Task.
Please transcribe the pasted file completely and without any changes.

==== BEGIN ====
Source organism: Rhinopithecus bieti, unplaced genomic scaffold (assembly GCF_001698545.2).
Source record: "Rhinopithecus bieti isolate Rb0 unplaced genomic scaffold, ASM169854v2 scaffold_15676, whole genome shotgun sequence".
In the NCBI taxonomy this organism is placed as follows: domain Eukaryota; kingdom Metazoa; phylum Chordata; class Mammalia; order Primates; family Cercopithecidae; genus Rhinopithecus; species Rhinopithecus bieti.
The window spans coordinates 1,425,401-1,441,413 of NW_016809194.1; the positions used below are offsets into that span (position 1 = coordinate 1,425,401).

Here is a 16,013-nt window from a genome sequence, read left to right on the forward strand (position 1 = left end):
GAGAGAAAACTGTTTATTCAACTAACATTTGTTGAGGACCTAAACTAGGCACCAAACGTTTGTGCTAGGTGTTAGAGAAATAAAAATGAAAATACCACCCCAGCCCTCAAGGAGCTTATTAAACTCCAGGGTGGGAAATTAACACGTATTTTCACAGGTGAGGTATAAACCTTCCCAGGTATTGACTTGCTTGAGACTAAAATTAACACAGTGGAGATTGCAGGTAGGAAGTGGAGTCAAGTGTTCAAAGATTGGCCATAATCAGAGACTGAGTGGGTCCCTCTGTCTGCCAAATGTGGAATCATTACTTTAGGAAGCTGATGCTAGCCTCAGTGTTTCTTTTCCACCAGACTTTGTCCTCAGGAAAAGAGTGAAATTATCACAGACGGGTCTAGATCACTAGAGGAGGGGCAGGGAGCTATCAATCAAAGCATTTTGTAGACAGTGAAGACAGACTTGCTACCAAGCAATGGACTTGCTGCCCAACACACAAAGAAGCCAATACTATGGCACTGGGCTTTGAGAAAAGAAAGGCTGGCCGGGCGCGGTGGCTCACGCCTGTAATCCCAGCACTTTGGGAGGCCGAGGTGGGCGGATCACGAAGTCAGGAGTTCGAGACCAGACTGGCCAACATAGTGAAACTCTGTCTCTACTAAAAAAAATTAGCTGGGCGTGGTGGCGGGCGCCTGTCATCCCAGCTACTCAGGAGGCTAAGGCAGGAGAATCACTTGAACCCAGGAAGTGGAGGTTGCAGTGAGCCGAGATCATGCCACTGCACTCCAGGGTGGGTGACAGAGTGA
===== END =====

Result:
Source organism: Rhinopithecus bieti, unplaced genomic scaffold (assembly GCF_001698545.2).
Source record: "Rhinopithecus bieti isolate Rb0 unplaced genomic scaffold, ASM169854v2 scaffold_15676, whole genome shotgun sequence".
In the NCBI taxonomy this organism is placed as follows: domain Eukaryota; kingdom Metazoa; phylum Chordata; class Mammalia; order Primates; family Cercopithecidae; genus Rhinopithecus; species Rhinopithecus bieti.
The window spans coordinates 1,425,401-1,441,413 of NW_016809194.1; the positions used below are offsets into that span (position 1 = coordinate 1,425,401).

Here is a 16,013-nt window from a genome sequence, read left to right on the forward strand (position 1 = left end):
GAGAGAAAACTGTTTATTCAACTAACATTTGTTGAGGACCTAAACTAGGCACCAAACGTTTGTGCTAGGTGTTAGAGAAATAAAAATGAAAATACCACCCCAGCCCTCAAGGAGCTTATTAAACTCCAGGGTGGGAAATTAACACGTATTTTCACAGGTGAGGTATAAACCTTCCCAGGTATTGACTTGCTTGAGACTAAAATTAACACAGTGGAGATTGCAGGTAGGAAGTGGAGTCAAGTGTTCAAAGATTGGCCATAATCAGAGACTGAGTGGGTCCCTCTGTCTGCCAAATGTGGAATCATTACTTTAGGAAGCTGATGCTAGCCTCAGTGTTTCTTTTCCACCAGACTTTGTCCTCAGGAAAAGAGTGAAATTATCACAGACGGGTCTAGATCACTAGAGGAGGGGCAGGGAGCTATCAATCAAAGCATTTTGTAGACAGTGAAGACAGACTTGCTACCAAGCAATGGACTTGCTGCCCAACACACAAAGAAGCCAATACTATGGCACTGGGCTTTGAGAAAAGAAAGGCTGGCCGGGCGCGGTGGCTCACGCCTGTAATCCCAGCACTTTGGGAGGCCGAGGTGGGCGGATCACGAAGTCAGGAGTTCGAGACCAGACTGGCCAACATAGTGAAACTCTGTCTCTACTAAAAAAAATTAGCTGGGCGTGGTGGCGGGCGCCTGTCATCCCAGCTACTCAGGAGGCTAAGGCAGGAGAATCACTTGAACCCAGGAAGTGGAGGTTGCAGTGAGCCGAGATCATGCCACTGCACTCCAGGGTGGGTGACAGAGTGA